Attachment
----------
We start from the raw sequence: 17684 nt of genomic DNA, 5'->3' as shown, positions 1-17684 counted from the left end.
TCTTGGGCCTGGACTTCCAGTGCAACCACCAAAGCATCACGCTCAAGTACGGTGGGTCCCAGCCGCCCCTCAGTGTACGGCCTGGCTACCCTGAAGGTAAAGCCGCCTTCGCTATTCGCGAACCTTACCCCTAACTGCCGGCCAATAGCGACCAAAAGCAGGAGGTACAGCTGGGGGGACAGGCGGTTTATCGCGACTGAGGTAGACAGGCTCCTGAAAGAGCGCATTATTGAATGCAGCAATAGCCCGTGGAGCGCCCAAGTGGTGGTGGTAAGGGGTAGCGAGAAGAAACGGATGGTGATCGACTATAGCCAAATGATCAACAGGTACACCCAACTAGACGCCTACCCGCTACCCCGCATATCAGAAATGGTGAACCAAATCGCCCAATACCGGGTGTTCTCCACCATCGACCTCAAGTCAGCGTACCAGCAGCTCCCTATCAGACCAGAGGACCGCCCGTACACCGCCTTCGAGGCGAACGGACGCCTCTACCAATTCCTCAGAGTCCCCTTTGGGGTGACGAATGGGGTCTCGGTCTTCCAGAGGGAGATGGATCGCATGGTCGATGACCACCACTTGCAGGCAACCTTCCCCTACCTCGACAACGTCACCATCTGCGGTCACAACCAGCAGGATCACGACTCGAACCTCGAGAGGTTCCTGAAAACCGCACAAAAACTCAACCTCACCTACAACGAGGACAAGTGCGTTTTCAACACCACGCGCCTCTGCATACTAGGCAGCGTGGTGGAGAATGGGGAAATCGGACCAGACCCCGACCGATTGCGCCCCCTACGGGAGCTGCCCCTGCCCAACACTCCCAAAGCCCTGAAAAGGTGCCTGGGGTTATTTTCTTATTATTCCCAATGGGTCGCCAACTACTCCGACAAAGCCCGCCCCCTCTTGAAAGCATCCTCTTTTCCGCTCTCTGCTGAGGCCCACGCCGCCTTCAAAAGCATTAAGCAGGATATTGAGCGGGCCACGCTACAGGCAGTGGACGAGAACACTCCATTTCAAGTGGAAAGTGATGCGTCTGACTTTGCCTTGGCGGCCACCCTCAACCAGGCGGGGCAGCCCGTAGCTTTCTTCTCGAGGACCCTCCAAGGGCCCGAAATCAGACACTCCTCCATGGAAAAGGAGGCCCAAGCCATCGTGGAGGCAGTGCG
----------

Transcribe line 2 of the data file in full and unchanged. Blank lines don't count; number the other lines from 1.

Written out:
TCTTGGGCCTGGACTTCCAGTGCAACCACCAAAGCATCACGCTCAAGTACGGTGGGTCCCAGCCGCCCCTCAGTGTACGGCCTGGCTACCCTGAAGGTAAAGCCGCCTTCGCTATTCGCGAACCTTACCCCTAACTGCCGGCCAATAGCGACCAAAAGCAGGAGGTACAGCTGGGGGGACAGGCGGTTTATCGCGACTGAGGTAGACAGGCTCCTGAAAGAGCGCATTATTGAATGCAGCAATAGCCCGTGGAGCGCCCAAGTGGTGGTGGTAAGGGGTAGCGAGAAGAAACGGATGGTGATCGACTATAGCCAAATGATCAACAGGTACACCCAACTAGACGCCTACCCGCTACCCCGCATATCAGAAATGGTGAACCAAATCGCCCAATACCGGGTGTTCTCCACCATCGACCTCAAGTCAGCGTACCAGCAGCTCCCTATCAGACCAGAGGACCGCCCGTACACCGCCTTCGAGGCGAACGGACGCCTCTACCAATTCCTCAGAGTCCCCTTTGGGGTGACGAATGGGGTCTCGGTCTTCCAGAGGGAGATGGATCGCATGGTCGATGACCACCACTTGCAGGCAACCTTCCCCTACCTCGACAACGTCACCATCTGCGGTCACAACCAGCAGGATCACGACTCGAACCTCGAGAGGTTCCTGAAAACCGCACAAAAACTCAACCTCACCTACAACGAGGACAAGTGCGTTTTCAACACCACGCGCCTCTGCATACTAGGCAGCGTGGTGGAGAATGGGGAAATCGGACCAGACCCCGACCGATTGCGCCCCCTACGGGAGCTGCCCCTGCCCAACACTCCCAAAGCCCTGAAAAGGTGCCTGGGGTTATTTTCTTATTATTCCCAATGGGTCGCCAACTACTCCGACAAAGCCCGCCCCCTCTTGAAAGCATCCTCTTTTCCGCTCTCTGCTGAGGCCCACGCCGCCTTCAAAAGCATTAAGCAGGATATTGAGCGGGCCACGCTACAGGCAGTGGACGAGAACACTCCATTTCAAGTGGAAAGTGATGCGTCTGACTTTGCCTTGGCGGCCACCCTCAACCAGGCGGGGCAGCCCGTAGCTTTCTTCTCGAGGACCCTCCAAGGGCCCGAAATCAGACACTCCTCCATGGAAAAGGAGGCCCAAGCCATCGTGGAGGCAGTGCG